HOFPG

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physician assistant - incident to

can someone please advise how a physician assistant should be listed on the cms-1500 for Medicare, when incident to guidelines have been met
 

bkraft

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The rules vary by payer, but here's a short run-down (please check with your payers to be sure):
Medicare - you should contract the PA under his own rendering NPI (eg, the one that goes in 24J) - since he's part of a group, he will likely have the same NPI as the MD in 33a (billing NPI). You can bill the PA as the MD (using the MD's rendering NPI in 24J) under a few circumstances (called "incident-to") - it can't be for new patients, or acute conditions - basically, the only time you can bill the PA as the MD to Medicare, is when the MD has already initiated a treatment plan, and the patient is seeing the PA for a follow-up visit. The MD must also be physically present in the office suite at the TOS.
Medicaid: Varies by state...I can't help you without knowing where you're at.
Commercial: Many payers will allow you to bill under an MD's name, following the same type of rules as Incident-to; since the PA is an employee of the MD, it's allowed - but you'll need to check on an individual payer basis, to ensure that you're not violating any of your contracts.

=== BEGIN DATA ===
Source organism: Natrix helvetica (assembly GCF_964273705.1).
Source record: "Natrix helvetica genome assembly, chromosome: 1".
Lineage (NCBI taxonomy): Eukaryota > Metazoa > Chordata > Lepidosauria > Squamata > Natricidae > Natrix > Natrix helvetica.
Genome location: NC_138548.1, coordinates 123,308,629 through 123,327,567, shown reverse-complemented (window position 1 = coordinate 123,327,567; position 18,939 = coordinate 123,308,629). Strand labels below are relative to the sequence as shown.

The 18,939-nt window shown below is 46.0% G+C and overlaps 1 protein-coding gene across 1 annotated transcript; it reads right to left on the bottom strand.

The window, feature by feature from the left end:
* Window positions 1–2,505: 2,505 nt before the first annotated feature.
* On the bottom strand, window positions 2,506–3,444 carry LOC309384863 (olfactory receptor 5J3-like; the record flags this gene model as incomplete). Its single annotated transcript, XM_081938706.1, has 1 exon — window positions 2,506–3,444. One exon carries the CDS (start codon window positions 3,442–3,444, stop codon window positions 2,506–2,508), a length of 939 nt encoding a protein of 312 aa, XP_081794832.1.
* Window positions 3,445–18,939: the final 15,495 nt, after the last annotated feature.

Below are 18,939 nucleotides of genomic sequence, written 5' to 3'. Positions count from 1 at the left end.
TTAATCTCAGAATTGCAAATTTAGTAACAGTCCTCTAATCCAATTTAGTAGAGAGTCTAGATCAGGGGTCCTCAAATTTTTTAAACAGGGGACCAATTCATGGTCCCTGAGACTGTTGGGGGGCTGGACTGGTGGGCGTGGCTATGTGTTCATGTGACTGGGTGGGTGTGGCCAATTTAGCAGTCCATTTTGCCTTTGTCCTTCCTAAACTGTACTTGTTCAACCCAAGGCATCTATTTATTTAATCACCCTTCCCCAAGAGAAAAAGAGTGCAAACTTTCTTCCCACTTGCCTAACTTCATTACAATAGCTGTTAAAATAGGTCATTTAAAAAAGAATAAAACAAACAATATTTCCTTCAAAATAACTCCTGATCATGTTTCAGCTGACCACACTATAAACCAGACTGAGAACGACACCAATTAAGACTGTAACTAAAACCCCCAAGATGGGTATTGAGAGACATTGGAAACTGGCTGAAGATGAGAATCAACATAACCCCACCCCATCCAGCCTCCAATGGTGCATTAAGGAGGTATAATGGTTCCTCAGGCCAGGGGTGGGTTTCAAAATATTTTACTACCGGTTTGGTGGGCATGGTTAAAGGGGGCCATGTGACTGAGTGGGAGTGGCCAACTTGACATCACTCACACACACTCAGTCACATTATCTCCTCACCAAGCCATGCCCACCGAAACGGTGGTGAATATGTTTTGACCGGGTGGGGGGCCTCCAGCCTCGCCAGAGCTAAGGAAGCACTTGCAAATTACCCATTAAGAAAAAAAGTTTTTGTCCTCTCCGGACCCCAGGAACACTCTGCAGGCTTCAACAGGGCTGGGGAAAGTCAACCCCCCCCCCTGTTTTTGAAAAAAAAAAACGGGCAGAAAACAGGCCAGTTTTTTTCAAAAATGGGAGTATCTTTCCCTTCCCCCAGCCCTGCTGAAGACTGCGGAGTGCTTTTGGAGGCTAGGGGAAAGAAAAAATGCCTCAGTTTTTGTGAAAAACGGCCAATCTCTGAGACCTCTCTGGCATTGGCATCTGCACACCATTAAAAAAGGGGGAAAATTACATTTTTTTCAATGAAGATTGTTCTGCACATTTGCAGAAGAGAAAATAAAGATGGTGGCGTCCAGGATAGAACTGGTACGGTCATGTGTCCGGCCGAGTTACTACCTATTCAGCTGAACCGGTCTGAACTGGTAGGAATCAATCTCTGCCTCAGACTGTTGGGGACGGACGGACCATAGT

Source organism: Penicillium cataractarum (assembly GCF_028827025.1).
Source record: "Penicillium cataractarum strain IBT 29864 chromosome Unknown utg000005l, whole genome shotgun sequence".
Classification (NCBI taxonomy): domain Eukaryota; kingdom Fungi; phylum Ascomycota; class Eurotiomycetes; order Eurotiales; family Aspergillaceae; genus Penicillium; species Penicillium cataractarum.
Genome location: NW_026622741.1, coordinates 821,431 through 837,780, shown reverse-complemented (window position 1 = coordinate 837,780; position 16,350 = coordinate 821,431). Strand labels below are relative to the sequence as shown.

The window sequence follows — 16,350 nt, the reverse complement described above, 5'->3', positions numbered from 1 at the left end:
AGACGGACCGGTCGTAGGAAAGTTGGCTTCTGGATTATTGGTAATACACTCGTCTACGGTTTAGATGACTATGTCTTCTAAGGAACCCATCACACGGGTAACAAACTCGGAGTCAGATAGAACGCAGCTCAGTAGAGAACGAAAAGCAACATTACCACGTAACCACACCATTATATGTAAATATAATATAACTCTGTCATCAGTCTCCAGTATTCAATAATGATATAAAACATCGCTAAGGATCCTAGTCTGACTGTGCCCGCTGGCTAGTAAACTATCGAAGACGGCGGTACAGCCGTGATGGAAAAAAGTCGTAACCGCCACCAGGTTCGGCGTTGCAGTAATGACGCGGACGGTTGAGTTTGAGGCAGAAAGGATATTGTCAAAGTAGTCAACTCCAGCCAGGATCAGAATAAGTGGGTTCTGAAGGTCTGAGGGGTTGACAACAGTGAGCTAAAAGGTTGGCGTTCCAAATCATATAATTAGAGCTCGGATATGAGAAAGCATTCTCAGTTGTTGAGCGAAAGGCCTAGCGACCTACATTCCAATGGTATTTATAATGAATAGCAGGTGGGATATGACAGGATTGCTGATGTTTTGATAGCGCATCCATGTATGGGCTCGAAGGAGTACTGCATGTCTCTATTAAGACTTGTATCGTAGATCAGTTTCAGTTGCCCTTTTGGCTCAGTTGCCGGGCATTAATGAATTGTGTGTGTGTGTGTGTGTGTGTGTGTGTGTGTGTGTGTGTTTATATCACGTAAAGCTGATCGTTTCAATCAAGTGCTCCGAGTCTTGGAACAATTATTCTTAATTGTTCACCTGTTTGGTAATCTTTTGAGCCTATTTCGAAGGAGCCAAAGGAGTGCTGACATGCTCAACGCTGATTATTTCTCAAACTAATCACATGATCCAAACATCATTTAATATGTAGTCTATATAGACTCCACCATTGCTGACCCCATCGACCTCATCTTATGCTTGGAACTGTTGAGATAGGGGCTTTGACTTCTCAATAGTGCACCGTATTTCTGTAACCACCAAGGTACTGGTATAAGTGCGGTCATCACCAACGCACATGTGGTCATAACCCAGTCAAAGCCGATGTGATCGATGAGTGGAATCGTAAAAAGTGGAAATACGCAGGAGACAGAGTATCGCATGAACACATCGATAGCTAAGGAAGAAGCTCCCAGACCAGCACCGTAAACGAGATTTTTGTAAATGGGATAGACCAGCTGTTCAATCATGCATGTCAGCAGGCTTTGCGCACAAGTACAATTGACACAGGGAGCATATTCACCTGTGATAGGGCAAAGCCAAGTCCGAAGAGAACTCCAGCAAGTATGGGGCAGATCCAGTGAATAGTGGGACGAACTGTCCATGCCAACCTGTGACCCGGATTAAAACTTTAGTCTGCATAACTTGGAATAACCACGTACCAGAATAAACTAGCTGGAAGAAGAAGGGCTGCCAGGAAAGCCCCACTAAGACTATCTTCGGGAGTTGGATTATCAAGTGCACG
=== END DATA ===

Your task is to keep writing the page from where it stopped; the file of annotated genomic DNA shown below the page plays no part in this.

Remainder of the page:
The reason you'd bill under the MD's rendering NPI (versus the PA's), is that PA's are typically paid at a reduced rate (anywhere from 80%-90% of the MD fee schedule, depending on the payer); So even when you're allowed to bill under the MD's #'s (because you haven't contracted the PA yet, usually), you still have to do something to flag the claim, so that they know to apply the discount, in most cases. (Most want you to add a modifier, like the SA modifier, to your charges). Because of all of the hurdles involved in billing PA's under the MD's rendering info, it's usually better to bill under the PA's own #'s, when you can - that means that you'll need to make sure that the PA's contracted with the payers. If you need help finding the rules for specific payers, let me know what state, and I'll send you some links. Hope that helps! ;)
Can you please send me links for these payers for Arizona:
BCBS
Aetna
Humana Med Adv
Humana Commercial
P3 Health Partners of AZ
AARP Medicare Complete
GEHA

I'm having no luck searching the payer portals. Thank you for any help you can provide.
 

coloradopa

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Georgia
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btadlock1 is correct. I'll add a little nuance. For Medicare you bill under the PAs NPI and are reimbursed at 85% of the physicians rate. There are circumstances where you can use incident to and shared billing to bill under physicians NPI, however there are significant rules for this and for the most part it only applies to Medicare.

Medicaid is state by state but most bill under the PAs NPI. Some may or may not allow incident to.

Private insurers - the vast majority don't credential PAs and you bill under the physicians NPI at 100%. For those that are credentialed follow their guidelines such as:

Here is the AAPA statement on reimbursement

In addition if you have specific PA billing questions AAPA has reimbursement specialists that are usually very helpful.